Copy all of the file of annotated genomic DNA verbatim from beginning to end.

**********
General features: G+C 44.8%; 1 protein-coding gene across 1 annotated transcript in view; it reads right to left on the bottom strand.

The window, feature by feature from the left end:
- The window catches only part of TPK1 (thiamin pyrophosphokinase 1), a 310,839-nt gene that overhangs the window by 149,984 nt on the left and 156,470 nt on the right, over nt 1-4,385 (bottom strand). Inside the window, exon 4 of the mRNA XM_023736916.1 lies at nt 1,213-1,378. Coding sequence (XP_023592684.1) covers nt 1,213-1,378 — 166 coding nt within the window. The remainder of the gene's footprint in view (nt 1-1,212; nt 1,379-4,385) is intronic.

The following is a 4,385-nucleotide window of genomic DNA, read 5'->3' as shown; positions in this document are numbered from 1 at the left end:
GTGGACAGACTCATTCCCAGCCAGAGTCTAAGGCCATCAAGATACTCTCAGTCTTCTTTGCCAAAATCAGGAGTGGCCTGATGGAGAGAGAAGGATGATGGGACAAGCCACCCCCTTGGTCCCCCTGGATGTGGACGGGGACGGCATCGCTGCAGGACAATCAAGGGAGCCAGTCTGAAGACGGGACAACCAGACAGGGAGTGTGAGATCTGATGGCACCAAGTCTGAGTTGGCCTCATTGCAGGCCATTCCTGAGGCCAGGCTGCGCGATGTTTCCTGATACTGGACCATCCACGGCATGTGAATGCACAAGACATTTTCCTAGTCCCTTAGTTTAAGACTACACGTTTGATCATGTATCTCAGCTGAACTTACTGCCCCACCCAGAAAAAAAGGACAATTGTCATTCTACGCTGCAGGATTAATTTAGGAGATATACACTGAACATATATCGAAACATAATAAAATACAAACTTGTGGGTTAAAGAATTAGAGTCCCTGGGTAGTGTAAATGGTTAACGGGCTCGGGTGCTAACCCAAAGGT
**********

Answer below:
General features: G+C 44.8%; 1 protein-coding gene across 1 annotated transcript in view; it reads right to left on the bottom strand.

The window, feature by feature from the left end:
- The window catches only part of TPK1 (thiamin pyrophosphokinase 1), a 310,839-nt gene that overhangs the window by 149,984 nt on the left and 156,470 nt on the right, over nt 1-4,385 (bottom strand). Inside the window, exon 4 of the mRNA XM_023736916.1 lies at nt 1,213-1,378. Coding sequence (XP_023592684.1) covers nt 1,213-1,378 — 166 coding nt within the window. The remainder of the gene's footprint in view (nt 1-1,212; nt 1,379-4,385) is intronic.

The following is a 4,385-nucleotide window of genomic DNA, read 5'->3' as shown; positions in this document are numbered from 1 at the left end:
GTGGACAGACTCATTCCCAGCCAGAGTCTAAGGCCATCAAGATACTCTCAGTCTTCTTTGCCAAAATCAGGAGTGGCCTGATGGAGAGAGAAGGATGATGGGACAAGCCACCCCCTTGGTCCCCCTGGATGTGGACGGGGACGGCATCGCTGCAGGACAATCAAGGGAGCCAGTCTGAAGACGGGACAACCAGACAGGGAGTGTGAGATCTGATGGCACCAAGTCTGAGTTGGCCTCATTGCAGGCCATTCCTGAGGCCAGGCTGCGCGATGTTTCCTGATACTGGACCATCCACGGCATGTGAATGCACAAGACATTTTCCTAGTCCCTTAGTTTAAGACTACACGTTTGATCATGTATCTCAGCTGAACTTACTGCCCCACCCAGAAAAAAAGGACAATTGTCATTCTACGCTGCAGGATTAATTTAGGAGATATACACTGAACATATATCGAAACATAATAAAATACAAACTTGTGGGTTAAAGAATTAGAGTCCCTGGGTAGTGTAAATGGTTAACGGGCTCGGGTGCTAACCCAAAGGT